The 2023 Sundance Film Festival recently took place in Park City, Utah for the first since 2020, as well as online like it has for the past two years. I had the honor of attending the festival in person this year and it was great to be back in the mountains of Park City for the iconic film festival that focuses on independent film and giving voice to a new generation of filmmakers and artists.
This year’s festival saw A.V. Rockwell’s A Thousand and One take home the Grand Jury Prize for best U.S. Dramatic Film, an honor that has gone to past Sundance films like Winter’s Bone, Whiplash, and last year’s Best Picture winner CODA. Other Grand Jury Prize winners included Going to Mars: The Nikki Giovani Project (U.S. Documentary), Scrapper (World Dramatic), and The Eternal Memory (World Documentary). The festival also featured films from Randall Park, Brandon Cronenberg, Nicole Holofcener, and John Carney as well as a slew of directorial debuts from new and exciting voices.
While I didn’t get to see every movie playing at this year’s festival, I was still able to see 30 feature films and a handful of short films while I was there. Here are the best movies (in alphabetical order) I saw during my time at the 2023 Sundance Film Festival.
Divinity is as twisted and wild as any movie I saw at the 2023 Sundance Film Festival. This is a sci-fi fantasy about a serum that makes you immortal and the kidnapping of the serum’s creator. Director Eddie Alcazar’s experimental, inventive film has sprinkles of David Cronenberg’s body horror and David Lynch’s experimental horror while also featuring stunning visual effects and a stop-motion finale that had my jaw on the floor. There aren’t many films as bold as Divinity, and you won’t see many films like it.
Chloe Dumont’s blistering directorial debut is a harsh look at gender and work politics. Phoebe Dynevor and Alden Ehrenreich star as a couple of power brokers whose relationship and work life slowly crumble after one of them gets a major promotion. Dumont’s intelligent, slick screenplay tackles tough subjects and is brought to life by stellar performances from Dynevor and Ehrenreich. Fair Play had my palms sweating and my heart racing the entire runtime.
Flora and Son
Flora and Son is the return of writer/director John Carney since 2016’s Sing Street and despite the several-year hiatus, Carney hasn’t missed a beat or changed his directorial style. This is a heart-warming, sweet, funny musical dramedy about a single mom (Eve Hewson) who tries to find a connection with her troublesome son by learning how to play guitar. Hewson gives one of the breakout performances of the festival and has wonderful chemistry with Joseph Gordon-Levitt, who plays Eve’s guitar teacher. The story is sweet, the songs are catchy, and the movie’s charm will melt your heart.
Magazine Dreams is a film that looks at an aspiring bodybuilder (Jonathan Majors) and his struggles with a human connection. Director Elijah Bynum’s sophomore directorial effort is a tough, relentless, engrossing watch about mental illness, toxic masculinity, and finding your reason to live when all seems lost. Majors gives an astonishing performance, both on a physical and emotional level, and solidifies his status as the most exciting actor working today. I haven’t stopped thinking about Magazine Dreams since I saw it. It’s a brutal film that will leave a mark and take a while to go away.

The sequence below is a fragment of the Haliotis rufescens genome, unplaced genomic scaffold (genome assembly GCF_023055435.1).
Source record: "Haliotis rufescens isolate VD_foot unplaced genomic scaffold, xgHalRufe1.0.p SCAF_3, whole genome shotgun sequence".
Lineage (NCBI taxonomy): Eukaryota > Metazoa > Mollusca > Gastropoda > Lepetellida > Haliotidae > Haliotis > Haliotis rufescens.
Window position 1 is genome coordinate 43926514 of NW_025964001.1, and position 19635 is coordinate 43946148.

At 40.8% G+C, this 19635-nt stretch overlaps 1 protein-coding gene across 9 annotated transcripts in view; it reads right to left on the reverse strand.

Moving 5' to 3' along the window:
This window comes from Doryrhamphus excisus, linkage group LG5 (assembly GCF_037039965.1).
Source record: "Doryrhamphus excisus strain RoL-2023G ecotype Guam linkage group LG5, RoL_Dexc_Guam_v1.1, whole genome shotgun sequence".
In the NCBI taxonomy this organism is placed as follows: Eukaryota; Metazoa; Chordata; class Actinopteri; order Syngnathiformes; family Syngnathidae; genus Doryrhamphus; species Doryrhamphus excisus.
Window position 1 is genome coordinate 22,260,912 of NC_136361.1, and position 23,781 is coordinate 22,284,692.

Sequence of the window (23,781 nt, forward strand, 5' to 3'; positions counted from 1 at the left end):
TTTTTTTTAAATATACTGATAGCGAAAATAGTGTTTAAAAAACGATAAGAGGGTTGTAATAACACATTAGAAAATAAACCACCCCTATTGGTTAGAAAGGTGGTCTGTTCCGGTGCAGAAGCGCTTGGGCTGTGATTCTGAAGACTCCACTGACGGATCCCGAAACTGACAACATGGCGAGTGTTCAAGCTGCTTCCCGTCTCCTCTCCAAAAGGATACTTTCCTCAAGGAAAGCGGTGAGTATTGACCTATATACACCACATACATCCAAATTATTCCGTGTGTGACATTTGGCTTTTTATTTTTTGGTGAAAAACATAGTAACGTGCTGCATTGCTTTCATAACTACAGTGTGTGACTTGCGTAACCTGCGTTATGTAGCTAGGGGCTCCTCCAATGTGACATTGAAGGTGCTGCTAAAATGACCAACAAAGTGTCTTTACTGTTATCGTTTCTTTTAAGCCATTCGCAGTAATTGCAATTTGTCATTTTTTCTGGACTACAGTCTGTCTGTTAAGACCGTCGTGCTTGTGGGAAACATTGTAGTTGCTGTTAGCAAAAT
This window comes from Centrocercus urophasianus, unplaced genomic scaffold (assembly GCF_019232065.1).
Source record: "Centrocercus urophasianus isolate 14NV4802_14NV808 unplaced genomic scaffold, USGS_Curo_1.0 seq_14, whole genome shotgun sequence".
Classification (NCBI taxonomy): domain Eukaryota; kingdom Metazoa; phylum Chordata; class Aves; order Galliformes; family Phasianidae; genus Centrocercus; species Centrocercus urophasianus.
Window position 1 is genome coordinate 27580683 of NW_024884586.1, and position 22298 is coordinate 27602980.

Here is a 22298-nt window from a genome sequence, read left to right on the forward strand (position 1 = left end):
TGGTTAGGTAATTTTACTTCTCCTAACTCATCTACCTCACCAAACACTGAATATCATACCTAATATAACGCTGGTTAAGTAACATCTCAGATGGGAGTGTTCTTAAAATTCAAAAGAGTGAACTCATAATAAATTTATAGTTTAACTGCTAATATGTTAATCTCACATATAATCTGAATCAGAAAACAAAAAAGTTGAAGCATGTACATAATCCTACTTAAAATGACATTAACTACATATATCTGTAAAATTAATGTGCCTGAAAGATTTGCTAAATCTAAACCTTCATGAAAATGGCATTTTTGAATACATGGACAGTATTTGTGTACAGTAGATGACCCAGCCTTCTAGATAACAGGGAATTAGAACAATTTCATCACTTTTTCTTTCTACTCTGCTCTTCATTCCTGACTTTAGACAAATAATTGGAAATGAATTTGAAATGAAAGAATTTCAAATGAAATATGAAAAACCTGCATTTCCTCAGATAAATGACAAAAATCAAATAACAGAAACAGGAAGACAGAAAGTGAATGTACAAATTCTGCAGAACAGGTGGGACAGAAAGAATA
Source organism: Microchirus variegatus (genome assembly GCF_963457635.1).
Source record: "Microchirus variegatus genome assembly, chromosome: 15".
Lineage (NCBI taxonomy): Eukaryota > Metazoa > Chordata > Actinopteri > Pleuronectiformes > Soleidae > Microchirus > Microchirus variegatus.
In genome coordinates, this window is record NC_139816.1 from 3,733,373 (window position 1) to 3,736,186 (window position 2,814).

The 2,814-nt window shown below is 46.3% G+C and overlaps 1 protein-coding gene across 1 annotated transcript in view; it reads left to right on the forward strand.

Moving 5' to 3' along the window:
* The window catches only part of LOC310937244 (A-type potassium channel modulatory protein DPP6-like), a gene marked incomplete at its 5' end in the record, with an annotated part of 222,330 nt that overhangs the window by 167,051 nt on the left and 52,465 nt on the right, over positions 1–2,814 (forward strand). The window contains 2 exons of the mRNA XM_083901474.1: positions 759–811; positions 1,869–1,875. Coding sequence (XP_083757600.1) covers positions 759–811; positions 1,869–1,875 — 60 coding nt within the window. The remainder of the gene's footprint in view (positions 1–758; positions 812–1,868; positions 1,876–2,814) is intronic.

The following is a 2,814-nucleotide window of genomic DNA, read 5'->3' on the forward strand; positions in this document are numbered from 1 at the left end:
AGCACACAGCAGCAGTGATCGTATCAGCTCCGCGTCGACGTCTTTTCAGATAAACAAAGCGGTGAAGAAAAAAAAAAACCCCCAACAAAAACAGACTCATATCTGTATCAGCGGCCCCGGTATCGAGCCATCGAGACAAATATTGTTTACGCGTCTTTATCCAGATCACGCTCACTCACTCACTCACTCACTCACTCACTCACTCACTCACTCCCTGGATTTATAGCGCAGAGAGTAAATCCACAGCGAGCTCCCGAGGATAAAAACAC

I have been attending the Sundance Film Festival for over a decade and Mami Wata is easily one of the best-looking movies I have ever seen at the festival. Director C.J. ‘Fiery’ Obasi took seven years to create this film and the wait was worth it. Mami Wata is a West African folklore about a village trying to defend themselves against an uprising after villagers stop believing in the village’s god-like creature, a Mermaid-diety named Mami Wata. The black and white cinematography is truly stunning, and the film is rooted in West African culture, with gorgeous costumes, make-up, and production design.
Pianoforte is a documentary about the Chopin Piano Competition, the legendary piano contest held in Warsaw, Poland every year, and the young pianists participating. Director Jakub Piatek made a musical documentary that felt like a sports documentary, highlighting the mental and physical toll this contest takes on these young pianists. Piatek introduces us to a handful of contestants and shows how each of them prepares for and handles the contest. Some are practicing and thinking about every move they make constantly. Others will play their set and then go out for drinks with their friends. Pianoforte is a fascinating and entertaining look at this competition as well as and dissection about the pursuit of perfection.
Pipes played in the festival as one of the films in the Midnight Shorts Program and it was easily my favorite of the program. Pipes finds Bob, a plumber, going to fix a broken pipe. When he arrives at his destination, he is surprised to find out that he is repairing a pipe at a gay fetish club. This animated short is a brisk four minutes long, but the animation is fun and unique, and the story unfolds in creative and amusing ways.
This year’s Sundance winner of the Grand Jury Prize for best World Dramatic film was Charlotte Regan’s lively Scrapper. The film looks at Georgie (Lola Campbell) a dreamy, precocious 12-year-old who lives alone in her London flat following the death of her mother. Georgie seems to be getting by just fine until her estranged father (Harris Dickinson) returns to her life. A story like this could have gone down several dark paths, but Regan smartly makes this an endearing coming-of-age story about the father-daughter relationship. Campbell and Dickinson are sensational, with Campbell giving one of the great child performances I’ve seen in years. Scrapper is a real winner.